For centuries; no, for millennia, we’ve been trying to figure out what it means to be human. Think of all the books, histories, inventions, wars, charity, creativity, culture, beliefs, artifacts, theories, philosophies, religions, sciences, and arts that have explored this idea!
In the process of our endless searching, it’s likely that we’ve only created more questions. For example, the universe appears to be just under 14 Billion years old, and we’re currently standing on a tiny ball that’s spinning and revolving around a much bigger, violently burning, but also relatively tiny ball, which is circling around the center of a spiral armed galaxy that’s made of about 300 billion stars with 100 billion planets and itself is one of only hundreds of billions if not trillions of galaxies, which are just the ones in the part of the universe that is observable to us. And shockingly, I can’t quite answer the question, what is my life all about?
Instead of answers to questions, this process of incessantly asking them has demonstrated the continuous unfolding of the human mind and spirit, beginning with the first humans to emerge from the fog of unconsciousness. Our asking has revealed to us the very nature of who we are.
And while this can often be the source of frustration and tremendous pain and suffering, it can also be quite beautiful. Our asking has filled the world with such incredible ideas and we’ve learned to honor the complexity and awe with song and dance, and through our connections to each other. This is all in the name of us trying to figure out what it means to be human and what it is that our lives should be about. With clarity sitting nowhere visible on our horizons, we must in the meantime learn how to live our lives in the best way that we can.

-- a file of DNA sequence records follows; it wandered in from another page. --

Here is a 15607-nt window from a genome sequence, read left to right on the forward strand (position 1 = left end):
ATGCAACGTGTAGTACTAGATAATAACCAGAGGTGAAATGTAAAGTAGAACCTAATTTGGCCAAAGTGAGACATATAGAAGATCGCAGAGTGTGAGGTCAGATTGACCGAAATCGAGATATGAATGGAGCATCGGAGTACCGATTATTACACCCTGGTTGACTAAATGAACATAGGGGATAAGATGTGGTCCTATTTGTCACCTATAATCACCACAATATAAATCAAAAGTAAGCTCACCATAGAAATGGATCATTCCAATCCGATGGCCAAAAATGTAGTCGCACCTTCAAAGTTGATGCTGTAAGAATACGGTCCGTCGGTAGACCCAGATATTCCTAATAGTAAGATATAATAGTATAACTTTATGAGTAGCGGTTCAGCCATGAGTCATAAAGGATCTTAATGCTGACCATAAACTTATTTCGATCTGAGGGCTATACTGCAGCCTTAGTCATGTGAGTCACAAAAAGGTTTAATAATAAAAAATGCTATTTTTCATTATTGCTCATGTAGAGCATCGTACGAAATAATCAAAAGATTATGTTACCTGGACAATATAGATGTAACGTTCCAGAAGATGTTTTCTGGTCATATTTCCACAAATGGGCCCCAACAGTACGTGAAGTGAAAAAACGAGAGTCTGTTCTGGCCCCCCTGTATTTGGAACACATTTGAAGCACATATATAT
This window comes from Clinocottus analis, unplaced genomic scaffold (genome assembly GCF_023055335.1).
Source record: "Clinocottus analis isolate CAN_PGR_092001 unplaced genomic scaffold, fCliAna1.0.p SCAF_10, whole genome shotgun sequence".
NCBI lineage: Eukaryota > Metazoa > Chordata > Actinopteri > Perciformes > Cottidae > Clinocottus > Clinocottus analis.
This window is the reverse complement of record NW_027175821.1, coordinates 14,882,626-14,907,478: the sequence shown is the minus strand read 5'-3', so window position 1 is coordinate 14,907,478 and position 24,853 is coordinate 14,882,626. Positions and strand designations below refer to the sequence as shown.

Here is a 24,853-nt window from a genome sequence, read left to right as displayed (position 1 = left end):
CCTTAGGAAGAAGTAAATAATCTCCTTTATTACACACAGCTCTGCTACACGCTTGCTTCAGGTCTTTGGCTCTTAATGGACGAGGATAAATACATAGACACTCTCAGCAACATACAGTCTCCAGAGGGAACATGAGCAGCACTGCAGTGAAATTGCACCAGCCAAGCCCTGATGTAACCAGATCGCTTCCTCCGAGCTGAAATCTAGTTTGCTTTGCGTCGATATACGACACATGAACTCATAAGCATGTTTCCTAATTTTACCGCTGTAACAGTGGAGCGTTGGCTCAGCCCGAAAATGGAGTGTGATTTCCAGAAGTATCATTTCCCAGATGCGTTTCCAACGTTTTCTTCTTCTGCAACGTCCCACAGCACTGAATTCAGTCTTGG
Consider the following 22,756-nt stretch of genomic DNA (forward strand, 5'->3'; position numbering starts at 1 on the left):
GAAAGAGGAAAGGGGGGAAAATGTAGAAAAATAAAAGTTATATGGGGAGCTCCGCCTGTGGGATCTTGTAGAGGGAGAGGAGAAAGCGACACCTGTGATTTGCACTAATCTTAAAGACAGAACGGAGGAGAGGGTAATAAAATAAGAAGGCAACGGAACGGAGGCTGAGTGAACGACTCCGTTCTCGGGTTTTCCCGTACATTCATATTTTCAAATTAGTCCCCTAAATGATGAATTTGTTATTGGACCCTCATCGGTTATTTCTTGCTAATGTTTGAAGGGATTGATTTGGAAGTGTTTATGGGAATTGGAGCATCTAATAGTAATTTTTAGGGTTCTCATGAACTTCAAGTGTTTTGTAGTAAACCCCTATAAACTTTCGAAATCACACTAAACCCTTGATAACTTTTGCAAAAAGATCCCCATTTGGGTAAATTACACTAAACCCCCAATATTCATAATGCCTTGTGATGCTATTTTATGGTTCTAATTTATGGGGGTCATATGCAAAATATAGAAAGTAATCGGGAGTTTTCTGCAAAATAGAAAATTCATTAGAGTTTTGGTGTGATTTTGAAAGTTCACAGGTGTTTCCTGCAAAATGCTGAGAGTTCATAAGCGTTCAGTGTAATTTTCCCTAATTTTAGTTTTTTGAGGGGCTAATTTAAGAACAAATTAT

This week, reflect on the following question: What do you want your life to be about? No need for clear answers here.
Rather than arriving at any solid answer on these grand questions, let’s spend some time figuring out what kind of questions are the right ones for us to be asking ourselves as individuals. And remember, it’s the process of asking and seeking to answer- perhaps more so than the answers themselves- that are most important and meaningful to our daily lives.
In asking this question honestly, we can learn little by little what it means to be “me.”